Wow, where do I start?
I'm glad I went to Winterfest. Even when things are a bit strange, camp is generally a good thing to experience. If you don't get out of your dojo and mix it up with people who think differently, then your training and your ideas get stale. That's a recipe for plateauing and eventual quitting. Somebody out there sees things differently and is going in a new direction. It's good to stay in touch with that. And I mean LITERALLY in touch.
George asked me (among other things) to teach the Fuzhou Suparinpei at this camp. For those who don't know, this is a long-assed form that requires a modicum of athleticism. That's a good thing except... Just before camp I came down with a case of plantar fasciitis. I very well may have a bone spur to boot. (See this thread
.) Coming right up to the day before camp I couldn't jump on my foot (for a month) and yet this form has two jumps in it that I must do again and again and again to teach it.
Like a professional athlete who gets hurt but is paid to play or a parent who has a family crisis but is paid to work, sometimes you just have to suk it up and find a way to "just do it." Give me credit for having the knowledge and the tenacity to know I could do it. But I am indebted to Dana Krolick (RN). I arranged to fly in first to Tampa where she picked me up, and she drove me to camp. Between the two of us we figured out how to keep me on the playing field. Many NSAIDs, ice baths, massages, exercises, and orthotics later, I had managed to get a few people all the way through this (3-minute long) form AND be better after the camp than before.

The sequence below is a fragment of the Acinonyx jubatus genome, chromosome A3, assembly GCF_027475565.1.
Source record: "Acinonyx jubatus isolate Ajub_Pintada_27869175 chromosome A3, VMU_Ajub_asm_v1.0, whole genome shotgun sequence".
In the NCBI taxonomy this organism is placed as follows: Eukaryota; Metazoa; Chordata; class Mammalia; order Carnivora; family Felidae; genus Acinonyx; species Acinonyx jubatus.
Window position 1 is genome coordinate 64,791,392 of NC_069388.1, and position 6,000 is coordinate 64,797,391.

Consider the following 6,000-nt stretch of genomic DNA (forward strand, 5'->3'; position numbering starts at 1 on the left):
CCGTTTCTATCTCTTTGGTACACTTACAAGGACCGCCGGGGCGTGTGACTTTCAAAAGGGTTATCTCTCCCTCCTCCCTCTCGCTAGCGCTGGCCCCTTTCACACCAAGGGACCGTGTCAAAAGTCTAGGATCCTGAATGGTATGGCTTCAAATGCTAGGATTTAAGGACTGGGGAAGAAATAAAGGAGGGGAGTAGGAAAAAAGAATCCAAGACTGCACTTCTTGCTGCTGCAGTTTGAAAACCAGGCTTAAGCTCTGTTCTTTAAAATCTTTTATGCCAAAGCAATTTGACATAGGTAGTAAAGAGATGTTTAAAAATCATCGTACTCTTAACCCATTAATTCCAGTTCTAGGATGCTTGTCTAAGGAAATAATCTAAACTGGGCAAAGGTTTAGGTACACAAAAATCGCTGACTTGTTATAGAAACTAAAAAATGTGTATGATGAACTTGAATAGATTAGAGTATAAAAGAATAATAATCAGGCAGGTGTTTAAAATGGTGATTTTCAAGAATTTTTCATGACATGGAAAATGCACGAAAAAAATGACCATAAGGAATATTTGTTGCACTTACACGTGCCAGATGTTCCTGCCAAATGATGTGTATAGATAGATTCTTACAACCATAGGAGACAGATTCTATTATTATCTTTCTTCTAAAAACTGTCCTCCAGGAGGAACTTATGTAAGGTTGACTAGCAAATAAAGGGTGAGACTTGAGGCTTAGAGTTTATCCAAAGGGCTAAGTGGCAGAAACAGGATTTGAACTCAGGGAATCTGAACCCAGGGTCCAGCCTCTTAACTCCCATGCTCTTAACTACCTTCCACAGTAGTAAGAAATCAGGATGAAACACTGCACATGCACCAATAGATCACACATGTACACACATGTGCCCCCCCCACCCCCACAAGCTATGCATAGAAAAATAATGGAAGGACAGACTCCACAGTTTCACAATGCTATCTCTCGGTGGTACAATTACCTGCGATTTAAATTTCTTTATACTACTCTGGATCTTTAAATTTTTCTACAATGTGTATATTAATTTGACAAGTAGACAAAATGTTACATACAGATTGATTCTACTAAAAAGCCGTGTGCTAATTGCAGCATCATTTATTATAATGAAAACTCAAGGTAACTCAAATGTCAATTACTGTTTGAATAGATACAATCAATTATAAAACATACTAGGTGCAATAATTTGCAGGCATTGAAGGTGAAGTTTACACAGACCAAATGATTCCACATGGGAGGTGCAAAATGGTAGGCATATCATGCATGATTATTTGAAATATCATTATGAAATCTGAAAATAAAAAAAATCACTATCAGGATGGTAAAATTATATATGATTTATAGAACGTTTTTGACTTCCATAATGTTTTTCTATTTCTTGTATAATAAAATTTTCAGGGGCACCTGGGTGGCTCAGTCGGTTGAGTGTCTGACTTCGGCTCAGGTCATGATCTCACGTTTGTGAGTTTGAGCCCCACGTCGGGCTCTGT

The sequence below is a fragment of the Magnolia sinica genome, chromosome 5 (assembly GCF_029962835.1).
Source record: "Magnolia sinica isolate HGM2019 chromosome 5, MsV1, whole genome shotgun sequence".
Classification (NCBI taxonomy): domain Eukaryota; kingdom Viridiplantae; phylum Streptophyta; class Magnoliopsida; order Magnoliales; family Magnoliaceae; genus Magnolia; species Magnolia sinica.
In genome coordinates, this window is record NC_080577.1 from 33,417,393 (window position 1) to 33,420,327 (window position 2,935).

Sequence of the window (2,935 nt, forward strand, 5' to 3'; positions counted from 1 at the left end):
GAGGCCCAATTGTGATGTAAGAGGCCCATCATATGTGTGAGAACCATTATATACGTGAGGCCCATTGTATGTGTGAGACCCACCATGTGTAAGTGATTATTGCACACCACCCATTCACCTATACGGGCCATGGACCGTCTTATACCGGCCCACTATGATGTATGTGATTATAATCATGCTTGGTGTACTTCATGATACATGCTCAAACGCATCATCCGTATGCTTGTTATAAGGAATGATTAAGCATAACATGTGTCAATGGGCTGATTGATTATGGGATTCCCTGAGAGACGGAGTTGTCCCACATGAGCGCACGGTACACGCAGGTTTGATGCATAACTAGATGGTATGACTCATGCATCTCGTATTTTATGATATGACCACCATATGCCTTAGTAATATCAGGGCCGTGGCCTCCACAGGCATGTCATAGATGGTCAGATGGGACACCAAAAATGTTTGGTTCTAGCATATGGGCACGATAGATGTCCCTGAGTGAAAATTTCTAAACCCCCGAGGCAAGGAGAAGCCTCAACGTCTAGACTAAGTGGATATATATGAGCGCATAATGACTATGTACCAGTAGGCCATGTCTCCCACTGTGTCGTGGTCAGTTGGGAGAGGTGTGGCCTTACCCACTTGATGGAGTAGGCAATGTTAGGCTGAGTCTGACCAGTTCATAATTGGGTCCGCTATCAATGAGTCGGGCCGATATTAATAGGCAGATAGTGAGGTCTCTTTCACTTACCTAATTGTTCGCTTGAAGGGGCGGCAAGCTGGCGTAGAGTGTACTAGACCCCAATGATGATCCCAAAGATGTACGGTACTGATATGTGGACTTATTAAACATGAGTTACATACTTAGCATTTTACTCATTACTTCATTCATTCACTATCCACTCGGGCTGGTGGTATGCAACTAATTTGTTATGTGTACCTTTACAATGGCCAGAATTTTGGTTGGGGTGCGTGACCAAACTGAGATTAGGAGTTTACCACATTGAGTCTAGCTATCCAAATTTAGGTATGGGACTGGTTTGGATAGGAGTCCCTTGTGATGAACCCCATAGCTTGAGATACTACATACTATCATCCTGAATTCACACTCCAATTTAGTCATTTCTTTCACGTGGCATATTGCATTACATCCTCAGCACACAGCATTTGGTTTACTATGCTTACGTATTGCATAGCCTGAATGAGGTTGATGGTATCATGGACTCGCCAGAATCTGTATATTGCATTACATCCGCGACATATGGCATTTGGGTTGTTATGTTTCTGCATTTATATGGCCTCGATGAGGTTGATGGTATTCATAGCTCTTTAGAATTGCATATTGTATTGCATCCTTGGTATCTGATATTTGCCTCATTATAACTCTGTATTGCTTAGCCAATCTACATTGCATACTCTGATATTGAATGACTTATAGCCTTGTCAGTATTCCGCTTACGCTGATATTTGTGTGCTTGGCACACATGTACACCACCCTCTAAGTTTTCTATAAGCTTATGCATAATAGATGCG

I caught a lot of sheet not attending parties while Dana, John Spencer and I were in the hotel room either helping me or cheering me on with my therapy. But the job got done. And I owe Dana for the help and thank John for the story-telling audience. (Long story... Let's just say you had to have been there.)
Thanks also go to Crystal McKinney (CNA and athletic trainer) who gave me some toys to work with before camp. That set me up to the point where I at least had the confidence to go forward.
Roy Bedard is a great martial artist, fantastic teacher, and great human being. For ME personally, he was the highlight of my camp. He was my partner Saturday morning while a Wado Ryu master had us going through his partner exercises. What a treat! And later on he gave some entertaining AND informative classes both in traditional and sport karate.
Roy manages to do what many cannot do - entertain AND get people actually to DO something.
Dana warmed us all up both Friday and Saturday morning with some Pilates. Personally I've been working a lot on my core strength, so had little problem except for doing some exercises on the hard floor were my hip bone was talking to me. Other than that, my core was burning and very happy.
And Dana managed to make a couple of "karate masters" look very mortal. And you know what? That isn't such a bad thing.
When you've been in this business long enough, you can get set in your ways. In the case of having done your homework and having done the time, that is NOT a bad thing. It's fair to say that I listen to what others have to say and don't necessarily buy it all. Some things said are downright infuriating. But... As they say you have to kiss a lot of frogs to find your prince. And you have to do a lot of "shut up and listen" time to pick up a good idea. And so... I shut up and listen. And now and then I learn something.
Of course George ran a good camp - in spite of all the hiccups. He's still got it as a teacher and uber organizer. Kudos to "the man."